Dallas gynecologist Dr. Sullivan Travis is a man juggling many, many women in both his professional and personal lives. The doctor of choice for the city's society elite, Dr. T is perennially overbooked and behind schedule, despite the efforts of his devoted chief nurse. Now Dr. T's home life is boiling over, too: his beloved wife Kate has regressed into a childlike state just as plans for the upcoming wedding of cheerleader daughter Dee Dee are shifting into high gear. Adding to the chaos, his Champagne-loving sister-in-law Peggy has moved in with her three little girls, while Kennedy conspiracy buff daughter Connie is sounding the alarm about Dee Dee's chosen maid of honor, the mysterious Marilyn. Overwhelmed, Dr. T begins spending more time at his country club's golf course, adding a new woman to his life - the easygoing new golf pro Bree. Life is about to change for Dr. T, hitting him with the gale force of a Dallas Fall storm.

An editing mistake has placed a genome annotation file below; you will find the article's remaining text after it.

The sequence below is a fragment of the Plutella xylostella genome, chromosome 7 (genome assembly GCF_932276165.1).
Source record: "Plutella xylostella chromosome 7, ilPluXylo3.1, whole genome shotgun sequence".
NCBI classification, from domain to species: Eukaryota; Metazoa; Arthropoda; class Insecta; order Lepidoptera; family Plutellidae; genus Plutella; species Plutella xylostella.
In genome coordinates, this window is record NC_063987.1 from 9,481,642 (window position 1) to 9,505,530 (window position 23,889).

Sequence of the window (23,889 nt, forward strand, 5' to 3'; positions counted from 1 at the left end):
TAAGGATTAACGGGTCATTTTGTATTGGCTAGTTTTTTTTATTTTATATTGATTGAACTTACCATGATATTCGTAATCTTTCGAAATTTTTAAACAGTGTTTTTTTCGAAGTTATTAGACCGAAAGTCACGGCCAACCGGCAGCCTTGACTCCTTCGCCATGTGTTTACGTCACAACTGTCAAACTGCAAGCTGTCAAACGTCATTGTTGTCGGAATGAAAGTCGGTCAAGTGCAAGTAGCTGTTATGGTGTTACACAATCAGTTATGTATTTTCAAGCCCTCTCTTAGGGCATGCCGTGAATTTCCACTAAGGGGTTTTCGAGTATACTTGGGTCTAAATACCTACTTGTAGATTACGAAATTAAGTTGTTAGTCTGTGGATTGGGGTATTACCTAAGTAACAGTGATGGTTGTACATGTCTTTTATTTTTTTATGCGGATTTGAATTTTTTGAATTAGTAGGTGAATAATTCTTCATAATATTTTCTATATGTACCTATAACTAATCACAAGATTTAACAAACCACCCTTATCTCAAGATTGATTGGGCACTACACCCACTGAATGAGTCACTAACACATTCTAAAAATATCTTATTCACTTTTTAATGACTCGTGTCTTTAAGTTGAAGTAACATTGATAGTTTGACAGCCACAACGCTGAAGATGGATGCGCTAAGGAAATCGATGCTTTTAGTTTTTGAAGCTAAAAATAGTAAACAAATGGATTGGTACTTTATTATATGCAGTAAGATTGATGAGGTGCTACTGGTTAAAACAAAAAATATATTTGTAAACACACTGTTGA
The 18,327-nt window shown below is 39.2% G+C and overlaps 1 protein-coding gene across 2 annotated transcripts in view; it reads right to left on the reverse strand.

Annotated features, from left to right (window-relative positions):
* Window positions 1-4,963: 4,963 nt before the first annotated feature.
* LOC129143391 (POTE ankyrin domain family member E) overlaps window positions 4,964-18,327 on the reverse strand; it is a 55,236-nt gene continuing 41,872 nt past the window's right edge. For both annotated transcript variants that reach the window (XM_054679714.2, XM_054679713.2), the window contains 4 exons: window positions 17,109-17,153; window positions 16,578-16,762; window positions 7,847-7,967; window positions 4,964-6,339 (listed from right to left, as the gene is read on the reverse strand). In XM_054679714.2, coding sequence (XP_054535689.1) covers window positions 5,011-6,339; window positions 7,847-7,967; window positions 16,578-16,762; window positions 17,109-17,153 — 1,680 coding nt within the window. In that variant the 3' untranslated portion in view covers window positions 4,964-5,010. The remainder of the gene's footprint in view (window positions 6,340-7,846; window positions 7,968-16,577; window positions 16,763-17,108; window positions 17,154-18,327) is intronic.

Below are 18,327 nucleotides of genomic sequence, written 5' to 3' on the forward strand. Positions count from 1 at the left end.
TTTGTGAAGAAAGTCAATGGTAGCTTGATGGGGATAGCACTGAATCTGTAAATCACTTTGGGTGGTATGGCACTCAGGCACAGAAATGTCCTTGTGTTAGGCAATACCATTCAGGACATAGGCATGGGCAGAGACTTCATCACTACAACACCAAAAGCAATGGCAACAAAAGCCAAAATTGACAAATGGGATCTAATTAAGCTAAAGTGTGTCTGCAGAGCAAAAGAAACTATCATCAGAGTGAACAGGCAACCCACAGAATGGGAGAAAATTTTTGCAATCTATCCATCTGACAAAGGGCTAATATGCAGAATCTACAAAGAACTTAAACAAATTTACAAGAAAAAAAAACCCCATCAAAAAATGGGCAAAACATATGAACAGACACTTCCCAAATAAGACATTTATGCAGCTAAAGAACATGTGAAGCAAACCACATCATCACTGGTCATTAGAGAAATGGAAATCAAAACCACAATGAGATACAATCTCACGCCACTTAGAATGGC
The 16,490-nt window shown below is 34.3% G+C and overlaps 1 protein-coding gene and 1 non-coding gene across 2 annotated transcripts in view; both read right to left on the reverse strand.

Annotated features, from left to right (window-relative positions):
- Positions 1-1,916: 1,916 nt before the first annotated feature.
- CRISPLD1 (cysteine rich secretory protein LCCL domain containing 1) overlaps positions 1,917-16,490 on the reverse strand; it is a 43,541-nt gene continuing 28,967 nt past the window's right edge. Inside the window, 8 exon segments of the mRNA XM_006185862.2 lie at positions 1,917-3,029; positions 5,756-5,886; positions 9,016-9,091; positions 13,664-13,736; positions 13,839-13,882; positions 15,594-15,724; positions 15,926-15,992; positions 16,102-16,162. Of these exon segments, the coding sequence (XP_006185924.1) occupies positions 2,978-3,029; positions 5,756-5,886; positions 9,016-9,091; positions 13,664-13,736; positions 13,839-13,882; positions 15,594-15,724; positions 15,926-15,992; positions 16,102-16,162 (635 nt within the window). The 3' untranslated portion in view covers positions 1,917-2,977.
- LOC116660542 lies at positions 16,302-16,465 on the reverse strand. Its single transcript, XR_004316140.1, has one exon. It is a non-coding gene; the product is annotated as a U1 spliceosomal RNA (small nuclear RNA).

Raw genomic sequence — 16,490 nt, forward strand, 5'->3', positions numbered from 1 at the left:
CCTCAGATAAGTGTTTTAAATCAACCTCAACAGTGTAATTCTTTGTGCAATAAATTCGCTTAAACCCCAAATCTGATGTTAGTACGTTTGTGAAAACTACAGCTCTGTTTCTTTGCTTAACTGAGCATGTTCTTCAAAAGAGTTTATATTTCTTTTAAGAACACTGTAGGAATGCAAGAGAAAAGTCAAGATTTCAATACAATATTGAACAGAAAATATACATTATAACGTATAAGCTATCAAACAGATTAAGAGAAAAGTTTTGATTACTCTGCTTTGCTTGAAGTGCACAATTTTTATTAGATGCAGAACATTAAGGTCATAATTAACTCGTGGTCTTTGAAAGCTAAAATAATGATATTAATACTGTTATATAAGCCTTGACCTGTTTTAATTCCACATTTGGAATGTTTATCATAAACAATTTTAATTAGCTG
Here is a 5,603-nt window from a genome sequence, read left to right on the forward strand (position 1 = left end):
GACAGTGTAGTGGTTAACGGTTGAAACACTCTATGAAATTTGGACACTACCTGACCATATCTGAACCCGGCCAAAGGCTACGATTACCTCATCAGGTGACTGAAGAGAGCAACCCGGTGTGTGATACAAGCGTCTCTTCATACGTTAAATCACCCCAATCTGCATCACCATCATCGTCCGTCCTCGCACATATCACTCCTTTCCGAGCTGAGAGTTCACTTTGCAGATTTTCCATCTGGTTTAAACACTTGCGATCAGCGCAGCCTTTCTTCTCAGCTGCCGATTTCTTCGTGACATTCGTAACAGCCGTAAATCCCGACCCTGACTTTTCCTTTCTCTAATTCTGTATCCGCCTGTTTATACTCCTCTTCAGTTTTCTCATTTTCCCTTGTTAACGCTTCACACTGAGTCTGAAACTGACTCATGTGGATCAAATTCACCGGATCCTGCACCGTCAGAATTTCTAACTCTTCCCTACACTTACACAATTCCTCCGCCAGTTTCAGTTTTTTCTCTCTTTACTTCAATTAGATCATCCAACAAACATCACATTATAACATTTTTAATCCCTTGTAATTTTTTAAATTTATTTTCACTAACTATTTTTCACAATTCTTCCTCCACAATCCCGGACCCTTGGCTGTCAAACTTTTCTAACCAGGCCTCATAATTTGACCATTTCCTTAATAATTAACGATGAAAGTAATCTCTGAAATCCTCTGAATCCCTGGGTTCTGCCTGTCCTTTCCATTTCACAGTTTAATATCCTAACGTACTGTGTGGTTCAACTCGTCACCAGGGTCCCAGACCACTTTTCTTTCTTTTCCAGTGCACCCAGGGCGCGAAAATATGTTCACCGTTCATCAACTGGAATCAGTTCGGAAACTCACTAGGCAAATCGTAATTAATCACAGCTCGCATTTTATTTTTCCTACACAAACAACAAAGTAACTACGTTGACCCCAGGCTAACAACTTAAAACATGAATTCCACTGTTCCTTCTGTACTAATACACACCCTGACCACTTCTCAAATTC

Like last year's ''Cookie's Fortune'' (which was also written by Anne Rapp), Robert Altman's new comedy has a mellow, rambling feel. The keen edge of social criticism that characterized masterpieces like ''Nashville'' and ''The Player'' has been blunted somewhat, but Mr. Altman remains an unparalleled choreographer of chaos. Richard Gere, playing a harried, gentlemanly Dallas gynecologist, is virtually the only man in the movie, and his generous performance anchors the film and provides a foil for wonderful supporting turns by Kate Hudson, Laura Dern, Helen Hunt and Shelley Long. — A. O. Scott
2000-10-13 | A. O. Scott | Read the New York Times Review of Dr. T And The Women